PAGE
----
I had debated posting this article on Stormcrow Group rather than here, because it’s arguable whether a hatchet is outdoor gear or a tool. But because of how this hatchet is made, what I’ve used it for so far, and its company, I decided to post it here. It is truly an excellent tool to have around the home. Here’s why..
I got this hatchet from my girlfriend for Christmas. It was one of those items I had put on the list but did not really expect her to go about getting it, but needless to say, I was impressed when I opened it up on Christmas morning.
The hatchet comes out the box feeling stout, sturdy, and a tad rough around the edges. It’s no Gransfor Bruks, nor does it try to be. This hatchet is a tool as a hammer is a tool. Recently, axes have risen to become this mythical beast of tools. Some retail for well over $300 (ahem, Best Made Co.). Some have become too pretty and too damn expensive to use. For $45, the Hardcore Hatchet begs to be swung and knocked around. Not mounted on a wall.
Quality & Materials
I asked for the Naturalist-Curved hatchet since I tend to gravitate toward curved handled axes both for their ergonomics and aesthetic appeal. The 18″ handle, made of American Hickory, is excellent quality, not a single knot to be found. The handle is finished with some what I think is clear polyurethane. Either the handle still had sawdust on it from sanding, or some sawdust dropped on the poly while it was drying, but either way, the finish has got some grit to it. I can’t tell if that’s intended or just from making it. It can be quickly taken down with some fine grit sandpaper or left on. I just let it go since it’s winter and I’m wearing gloves when I’m using it outside anyways. By spring time, I’m guessing they’ll just be smoothed out from regular use.
It’s thick enough that it fills my hand well, giving a secure grip. It balances well and the handle shape lets you choke up or choke down on as needed.
The head is forged steel, which is pinned in place. I am not 100% certain whether the head was casted to give it its shape, with only the edge ground, or if the entire shape was grounded in. If it’s molded, Hardcore should think about incorporating their logo into the mold, rather than that sticker. The head steel is rough and unfinished, you can feel the steel’s slight imperfections. It’s not a turn off though.
The edge finish is a little rough though, but pretty damn sharp. I don’t prefer razor-sharp edges – mainly because after the first few swings, it’s no longer razor-sharp, and also because that’s just plain dangerous. However, the grind angles on both sides of the edge are not equal, which is a slight QC issue. It doesn’t affect the hatchet’s performance, but the axe enthusiast might be put off.. Though, the hatchet still chops and bangs like it’s meant to.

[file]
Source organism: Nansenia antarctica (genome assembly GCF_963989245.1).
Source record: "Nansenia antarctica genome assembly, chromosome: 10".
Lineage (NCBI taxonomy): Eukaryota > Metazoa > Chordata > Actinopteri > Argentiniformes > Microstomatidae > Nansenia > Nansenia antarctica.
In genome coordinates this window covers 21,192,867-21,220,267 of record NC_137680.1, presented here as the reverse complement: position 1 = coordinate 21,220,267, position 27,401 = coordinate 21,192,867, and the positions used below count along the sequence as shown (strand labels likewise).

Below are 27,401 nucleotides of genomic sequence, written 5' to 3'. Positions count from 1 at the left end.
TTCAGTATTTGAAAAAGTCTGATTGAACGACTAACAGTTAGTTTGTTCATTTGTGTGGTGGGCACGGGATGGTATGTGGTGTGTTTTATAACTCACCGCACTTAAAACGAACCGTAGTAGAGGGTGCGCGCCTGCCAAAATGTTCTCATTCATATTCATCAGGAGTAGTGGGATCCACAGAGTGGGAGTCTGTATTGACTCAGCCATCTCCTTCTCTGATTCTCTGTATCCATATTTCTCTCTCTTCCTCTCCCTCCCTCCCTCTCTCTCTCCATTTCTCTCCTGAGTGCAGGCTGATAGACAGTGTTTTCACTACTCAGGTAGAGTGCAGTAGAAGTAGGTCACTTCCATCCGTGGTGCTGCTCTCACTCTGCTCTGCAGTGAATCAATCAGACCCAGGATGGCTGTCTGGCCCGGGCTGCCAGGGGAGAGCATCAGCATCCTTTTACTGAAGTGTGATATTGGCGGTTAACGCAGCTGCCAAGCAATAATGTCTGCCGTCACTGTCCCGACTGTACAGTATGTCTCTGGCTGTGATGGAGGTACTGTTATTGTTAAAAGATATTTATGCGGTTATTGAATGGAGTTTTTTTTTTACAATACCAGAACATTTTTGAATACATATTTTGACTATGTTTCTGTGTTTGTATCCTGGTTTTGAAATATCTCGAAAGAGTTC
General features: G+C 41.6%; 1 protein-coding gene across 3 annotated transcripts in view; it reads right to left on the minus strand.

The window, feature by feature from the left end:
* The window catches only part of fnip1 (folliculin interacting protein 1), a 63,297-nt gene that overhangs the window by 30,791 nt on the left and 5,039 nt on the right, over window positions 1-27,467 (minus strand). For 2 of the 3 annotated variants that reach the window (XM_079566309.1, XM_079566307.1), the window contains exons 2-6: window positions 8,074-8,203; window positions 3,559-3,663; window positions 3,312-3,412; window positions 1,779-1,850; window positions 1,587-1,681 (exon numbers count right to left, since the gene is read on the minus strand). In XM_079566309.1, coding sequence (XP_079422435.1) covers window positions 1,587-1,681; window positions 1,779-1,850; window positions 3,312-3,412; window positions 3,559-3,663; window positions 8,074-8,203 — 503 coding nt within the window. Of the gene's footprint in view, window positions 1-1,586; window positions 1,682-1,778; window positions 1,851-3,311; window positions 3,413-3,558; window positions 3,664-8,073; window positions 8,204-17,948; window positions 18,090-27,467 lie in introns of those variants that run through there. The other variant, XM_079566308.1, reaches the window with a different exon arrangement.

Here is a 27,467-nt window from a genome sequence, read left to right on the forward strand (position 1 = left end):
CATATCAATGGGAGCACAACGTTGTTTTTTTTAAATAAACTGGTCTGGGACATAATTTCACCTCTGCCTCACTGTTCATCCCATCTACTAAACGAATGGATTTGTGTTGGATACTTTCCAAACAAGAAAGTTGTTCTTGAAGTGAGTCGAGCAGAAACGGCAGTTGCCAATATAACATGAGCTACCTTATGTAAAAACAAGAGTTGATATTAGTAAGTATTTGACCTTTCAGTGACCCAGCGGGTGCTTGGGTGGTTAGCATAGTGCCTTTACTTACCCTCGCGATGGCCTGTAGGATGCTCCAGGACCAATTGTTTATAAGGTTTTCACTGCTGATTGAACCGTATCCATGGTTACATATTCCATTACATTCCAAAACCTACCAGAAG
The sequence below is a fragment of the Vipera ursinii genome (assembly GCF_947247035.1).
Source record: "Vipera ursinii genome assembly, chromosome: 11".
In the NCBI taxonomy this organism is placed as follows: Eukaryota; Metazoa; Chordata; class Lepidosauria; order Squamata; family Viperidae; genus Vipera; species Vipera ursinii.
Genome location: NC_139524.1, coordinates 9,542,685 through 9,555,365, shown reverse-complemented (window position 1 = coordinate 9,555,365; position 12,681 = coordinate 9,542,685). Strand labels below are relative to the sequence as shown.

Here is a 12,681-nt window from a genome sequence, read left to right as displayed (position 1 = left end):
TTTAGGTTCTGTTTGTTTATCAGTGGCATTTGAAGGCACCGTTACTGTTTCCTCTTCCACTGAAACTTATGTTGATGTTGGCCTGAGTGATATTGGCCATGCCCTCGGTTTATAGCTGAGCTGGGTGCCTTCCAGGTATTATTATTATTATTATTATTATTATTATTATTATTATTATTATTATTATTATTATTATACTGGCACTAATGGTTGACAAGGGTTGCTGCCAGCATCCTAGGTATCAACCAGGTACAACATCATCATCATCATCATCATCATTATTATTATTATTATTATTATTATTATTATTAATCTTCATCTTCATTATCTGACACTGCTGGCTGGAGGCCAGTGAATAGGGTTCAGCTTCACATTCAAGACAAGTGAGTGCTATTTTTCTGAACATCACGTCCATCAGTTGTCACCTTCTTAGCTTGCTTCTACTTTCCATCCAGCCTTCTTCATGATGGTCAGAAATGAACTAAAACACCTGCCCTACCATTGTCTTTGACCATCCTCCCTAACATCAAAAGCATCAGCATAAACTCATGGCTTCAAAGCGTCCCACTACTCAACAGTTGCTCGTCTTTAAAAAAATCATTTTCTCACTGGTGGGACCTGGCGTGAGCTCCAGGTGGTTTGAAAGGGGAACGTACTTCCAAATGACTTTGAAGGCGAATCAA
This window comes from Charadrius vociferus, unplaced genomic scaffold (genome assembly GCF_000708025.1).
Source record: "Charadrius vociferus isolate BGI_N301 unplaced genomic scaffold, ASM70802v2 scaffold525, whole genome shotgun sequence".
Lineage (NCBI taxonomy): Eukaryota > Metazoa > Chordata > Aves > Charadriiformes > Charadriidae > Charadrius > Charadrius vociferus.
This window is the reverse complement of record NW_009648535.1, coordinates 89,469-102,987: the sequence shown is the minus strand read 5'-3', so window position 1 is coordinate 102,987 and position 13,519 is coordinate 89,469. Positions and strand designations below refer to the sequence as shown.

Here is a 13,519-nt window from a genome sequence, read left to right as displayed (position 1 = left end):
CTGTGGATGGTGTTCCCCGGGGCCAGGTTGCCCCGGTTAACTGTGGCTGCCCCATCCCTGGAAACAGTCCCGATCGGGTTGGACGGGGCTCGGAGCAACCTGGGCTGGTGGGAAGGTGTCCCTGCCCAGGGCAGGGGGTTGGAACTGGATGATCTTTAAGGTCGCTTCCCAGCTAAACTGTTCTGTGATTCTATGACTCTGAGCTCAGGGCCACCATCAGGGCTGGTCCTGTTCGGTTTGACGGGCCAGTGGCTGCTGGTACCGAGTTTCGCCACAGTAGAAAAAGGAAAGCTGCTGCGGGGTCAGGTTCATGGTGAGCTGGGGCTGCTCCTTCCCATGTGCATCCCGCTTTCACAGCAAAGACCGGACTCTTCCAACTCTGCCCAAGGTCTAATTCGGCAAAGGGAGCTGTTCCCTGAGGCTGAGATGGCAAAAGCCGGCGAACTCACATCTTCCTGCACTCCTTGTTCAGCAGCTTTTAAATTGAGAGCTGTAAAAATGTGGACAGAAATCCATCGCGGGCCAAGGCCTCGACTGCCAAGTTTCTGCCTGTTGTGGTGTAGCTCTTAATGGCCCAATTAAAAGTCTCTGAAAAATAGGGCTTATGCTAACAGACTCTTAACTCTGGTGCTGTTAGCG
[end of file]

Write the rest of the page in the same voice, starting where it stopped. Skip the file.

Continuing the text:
Speaking of which, the hammer face on the opposing side of the hatchet is pretty freaking useful. The balance is not the same as a dedicated hammer, but it still does the job well. I’ve used a few times already when taking down my tree stand and having to both cut away limbs, and pounding out rusty retaining pins.
One thing the hatchet doesn’t have is a cover or sheath for the edge. Instead, it comes with a rubber cover that stretches to cover only the edge. At first, I scoffed at it, but then realized it’s actually effective. I know on my Wetterlings, which has a leather sheath with a belt loop closure, takes far longer than slipping over a rubber cover when on the move. I do think the size of the rubber edge cover should be increased, or tabs should be molded onto the ends to help in getting it on. Especially at the bottom of the edge, I’ve come pretty close to slicing my finger open when it slips trying to pull it over the tip. They sell leather ones for $20, so paying $45 for the hatchet alone, I don’t expect this to be included.
In The Field
Like I mentioned before, I’ve used this thing for fun and for actual tasks since I got it in December. I initially wanted a hatchet because while putting up my tree stand last fall, I found I needed the power of an axe, but preferred the mobility of a bush knife. I went with my ESEE-3 over my Wetterlings Forest Axe. However, when you’re up in a tree putting up a climbing ladder and leaning back on a lineman’s belt trying to hack away at branches with a 3″ knife, it’s a recipe for disaster. Conversely, carrying an axe up while you’re doing it, swinging around near your ankles from a belt clip is equally hazardous. A hatchet is the happy place that sits between the two.
I’ve also used the hatchet on breaking up ice around the house, at the bottoms of rain gutters blocking snow melt and this stubborn sump drain I put in at the beginning of winter. Until I swapped in a 4″ outlet PVC pipe for the 2″, I was going out every morning and hacking away the ice formed at the base of it. This hatchet took it away like it was nothing, while still giving me enough precision to not chop away the pipe itself, or miss and hit the concrete foundation.
For $45, the Hardcore Hammers Naturalist Curved Hatchet is actually a steal. When you compare it to the price of production hatchets (like Estwing) found at the big box hardware store, you’re paying only a little bit extra for something hand-made in the USA. No brainer. Couple that with the fact that the hatchet is made by a company that makes some kick ass looking hammers and actually put some thought into the use mode and ergonomics, this hatchet really chops out the competition.
This isn’t a show quality piece, but it’s not ugly. It’s got character and a rough around the edge beauty to it. Don’t compare it to the fine finish of a collector’s axe (why would you even want to collect axes you won’t use?). Think Megan Fox at the end of Transformers versus Megan Fox at the beginning of Transformers.